Last Spring, Camacho debuted his latest work, Everywhere, a five-song EP released under Forward Motion/Broken Records. Named one of the top albums of 2013 by us here at New Times, it features the title track and standout singles "Hold On Ariel," "Clear Design," and "Big Little World."
But with the holidays right around the corner, the music junkie will be presenting Mouse King, a musical reworking of The Nutcracker from the mice point of view, featuring master puppeteer Noel MacNeal at the Mandelstam Theater in South Miami in December.
County Grind caught up with Camacho to discuss the Book Fair show, his upcoming holiday musical, touring with folk legend Linda Perhacs, and whether money beats soul.
County Grind: Because your next gig is the Miami International Book Fair on November 19, we have to ask what book are you currently reading?
Jim Camacho: Right now, funny you should ask, I'm reading the new Gene Simmons book, Me Incorporated. It's interesting to hear about his beginnings. I didn't really know anything about him, but his mom survived the Holocaust and came to America with a dream. It's just a beautiful story about how awesome America is, where you have a chance, a shot to do anything you want.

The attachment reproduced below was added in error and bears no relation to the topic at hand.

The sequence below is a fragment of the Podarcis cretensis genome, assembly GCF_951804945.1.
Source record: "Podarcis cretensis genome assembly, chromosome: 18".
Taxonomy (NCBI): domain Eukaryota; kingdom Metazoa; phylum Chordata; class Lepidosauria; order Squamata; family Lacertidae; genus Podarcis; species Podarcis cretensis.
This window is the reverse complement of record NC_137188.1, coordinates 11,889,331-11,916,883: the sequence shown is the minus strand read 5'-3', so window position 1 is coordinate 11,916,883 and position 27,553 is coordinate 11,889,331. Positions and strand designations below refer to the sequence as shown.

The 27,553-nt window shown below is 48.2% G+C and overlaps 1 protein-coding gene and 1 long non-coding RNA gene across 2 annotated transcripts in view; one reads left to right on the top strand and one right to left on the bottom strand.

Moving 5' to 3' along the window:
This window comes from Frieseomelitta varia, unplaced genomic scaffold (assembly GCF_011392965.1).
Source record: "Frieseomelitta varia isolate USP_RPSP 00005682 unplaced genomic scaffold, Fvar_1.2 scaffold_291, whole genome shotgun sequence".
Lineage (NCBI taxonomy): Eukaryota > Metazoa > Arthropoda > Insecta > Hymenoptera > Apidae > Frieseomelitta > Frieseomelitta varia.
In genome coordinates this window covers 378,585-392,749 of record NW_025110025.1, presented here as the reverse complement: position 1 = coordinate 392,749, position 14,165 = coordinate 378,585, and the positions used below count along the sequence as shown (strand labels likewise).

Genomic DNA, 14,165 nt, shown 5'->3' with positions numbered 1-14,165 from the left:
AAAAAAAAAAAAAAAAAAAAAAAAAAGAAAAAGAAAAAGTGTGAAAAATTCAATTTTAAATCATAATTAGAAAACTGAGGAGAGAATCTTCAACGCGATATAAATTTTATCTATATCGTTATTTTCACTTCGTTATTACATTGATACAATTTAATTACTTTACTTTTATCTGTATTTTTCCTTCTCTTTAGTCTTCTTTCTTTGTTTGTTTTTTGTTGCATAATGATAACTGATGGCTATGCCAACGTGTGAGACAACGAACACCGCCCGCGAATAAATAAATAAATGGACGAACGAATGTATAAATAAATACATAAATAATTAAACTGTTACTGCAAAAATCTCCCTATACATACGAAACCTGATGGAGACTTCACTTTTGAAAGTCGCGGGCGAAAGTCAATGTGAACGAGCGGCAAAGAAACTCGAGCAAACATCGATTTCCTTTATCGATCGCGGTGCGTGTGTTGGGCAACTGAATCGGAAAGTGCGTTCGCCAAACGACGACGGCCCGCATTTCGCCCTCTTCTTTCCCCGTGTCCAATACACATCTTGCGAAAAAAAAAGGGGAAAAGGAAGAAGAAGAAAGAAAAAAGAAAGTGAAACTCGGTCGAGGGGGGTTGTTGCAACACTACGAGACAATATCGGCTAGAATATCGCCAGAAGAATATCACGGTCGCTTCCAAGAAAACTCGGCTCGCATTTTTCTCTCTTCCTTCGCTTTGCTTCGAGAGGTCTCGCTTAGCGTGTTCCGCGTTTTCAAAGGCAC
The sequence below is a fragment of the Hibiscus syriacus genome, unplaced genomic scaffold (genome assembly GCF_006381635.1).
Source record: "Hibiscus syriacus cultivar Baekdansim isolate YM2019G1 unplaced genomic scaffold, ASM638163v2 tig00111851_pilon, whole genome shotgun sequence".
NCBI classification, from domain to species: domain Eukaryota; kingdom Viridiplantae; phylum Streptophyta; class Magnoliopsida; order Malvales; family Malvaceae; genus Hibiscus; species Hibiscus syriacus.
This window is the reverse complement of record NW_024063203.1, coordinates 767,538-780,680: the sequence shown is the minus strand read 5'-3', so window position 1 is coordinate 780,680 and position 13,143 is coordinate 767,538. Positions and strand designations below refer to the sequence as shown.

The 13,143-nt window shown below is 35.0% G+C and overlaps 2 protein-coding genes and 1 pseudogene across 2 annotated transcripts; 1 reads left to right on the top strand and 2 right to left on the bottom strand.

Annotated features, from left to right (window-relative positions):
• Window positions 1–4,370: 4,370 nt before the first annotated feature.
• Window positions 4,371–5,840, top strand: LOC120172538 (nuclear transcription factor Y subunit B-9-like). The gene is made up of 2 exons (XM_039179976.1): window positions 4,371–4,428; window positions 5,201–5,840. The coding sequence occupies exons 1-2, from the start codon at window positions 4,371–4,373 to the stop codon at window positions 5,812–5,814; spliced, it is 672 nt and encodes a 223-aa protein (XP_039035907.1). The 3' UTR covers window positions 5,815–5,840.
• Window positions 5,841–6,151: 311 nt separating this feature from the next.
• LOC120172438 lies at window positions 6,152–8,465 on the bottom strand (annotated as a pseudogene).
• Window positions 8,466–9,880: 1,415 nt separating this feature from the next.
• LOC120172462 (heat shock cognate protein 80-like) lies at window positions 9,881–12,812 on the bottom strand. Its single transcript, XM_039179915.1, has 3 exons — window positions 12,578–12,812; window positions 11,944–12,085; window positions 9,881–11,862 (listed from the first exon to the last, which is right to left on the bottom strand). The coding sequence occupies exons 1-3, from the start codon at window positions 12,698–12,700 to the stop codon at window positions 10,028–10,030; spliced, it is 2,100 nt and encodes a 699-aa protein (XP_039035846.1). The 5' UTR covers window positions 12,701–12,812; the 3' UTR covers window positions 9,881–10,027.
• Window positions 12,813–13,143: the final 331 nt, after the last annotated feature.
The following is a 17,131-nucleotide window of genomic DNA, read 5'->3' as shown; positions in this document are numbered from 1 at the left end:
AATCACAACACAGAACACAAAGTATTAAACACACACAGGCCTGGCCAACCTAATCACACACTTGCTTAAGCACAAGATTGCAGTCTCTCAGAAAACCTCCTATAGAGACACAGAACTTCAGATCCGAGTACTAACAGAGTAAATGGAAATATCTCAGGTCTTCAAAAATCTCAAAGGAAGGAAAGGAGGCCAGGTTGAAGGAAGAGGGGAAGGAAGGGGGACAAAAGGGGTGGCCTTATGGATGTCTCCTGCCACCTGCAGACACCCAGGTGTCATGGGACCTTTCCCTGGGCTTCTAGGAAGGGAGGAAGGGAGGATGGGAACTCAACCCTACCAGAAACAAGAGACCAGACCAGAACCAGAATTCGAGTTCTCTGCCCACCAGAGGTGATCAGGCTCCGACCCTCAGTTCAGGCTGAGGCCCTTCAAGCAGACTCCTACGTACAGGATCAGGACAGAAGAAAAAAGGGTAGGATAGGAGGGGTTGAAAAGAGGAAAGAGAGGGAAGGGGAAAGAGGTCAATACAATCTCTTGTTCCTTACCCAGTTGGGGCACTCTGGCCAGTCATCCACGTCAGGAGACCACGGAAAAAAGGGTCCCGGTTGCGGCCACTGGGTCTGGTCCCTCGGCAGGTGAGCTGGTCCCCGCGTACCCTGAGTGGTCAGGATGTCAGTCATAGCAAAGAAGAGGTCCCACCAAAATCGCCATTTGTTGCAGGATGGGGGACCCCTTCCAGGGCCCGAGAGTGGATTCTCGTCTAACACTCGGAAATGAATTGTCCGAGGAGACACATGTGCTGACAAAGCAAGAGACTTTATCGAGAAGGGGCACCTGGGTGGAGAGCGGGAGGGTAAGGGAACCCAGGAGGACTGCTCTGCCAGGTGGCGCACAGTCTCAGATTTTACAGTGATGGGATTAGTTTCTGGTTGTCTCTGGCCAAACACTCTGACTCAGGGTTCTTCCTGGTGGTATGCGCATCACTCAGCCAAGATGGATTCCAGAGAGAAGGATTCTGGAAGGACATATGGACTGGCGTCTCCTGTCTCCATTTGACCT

Have you played the Book Fair before?
A long time ago I did, maybe about seven years ago. It was great fun. I played an acoustic set, but this time it will be a full band -- a different experience. I'm looking forward to it.
What are your thoughts on playing on the same bill with Rob Elba and Charlie Pickett?
I've played with those guys many times, and I have a lot of respect for Charlie and Rob. If I had to choose my favorite people from this scene, it would probably be them two, no offense to anybody else. Those guys are awesome, and it's going to be great to share the stage with them.
I would agree in terms of longevity and what each means to their genres.
Yeah, Charlie was finishing up when the Goods (Camacho's former band and Mercury Records' recording and touring artists) were just getting started, and we played and became friendly with him back then. He was a guiding light for us, as he'd been through it all before. When we opened up for Pearl Jam, he hung out with us during sound check, helped us with our guitars and stuff -- it was just an honor to have him there with us.
In a sense, that moment was sort of a passing of the torch.
Exactly! He was kind of going back and trying to find a way to get away from the music business, and getting a career going in law, which he did and he has really kicked ass at that. Yet he is still as amazing as he has ever been. When he gets on the stage, no one can touch him.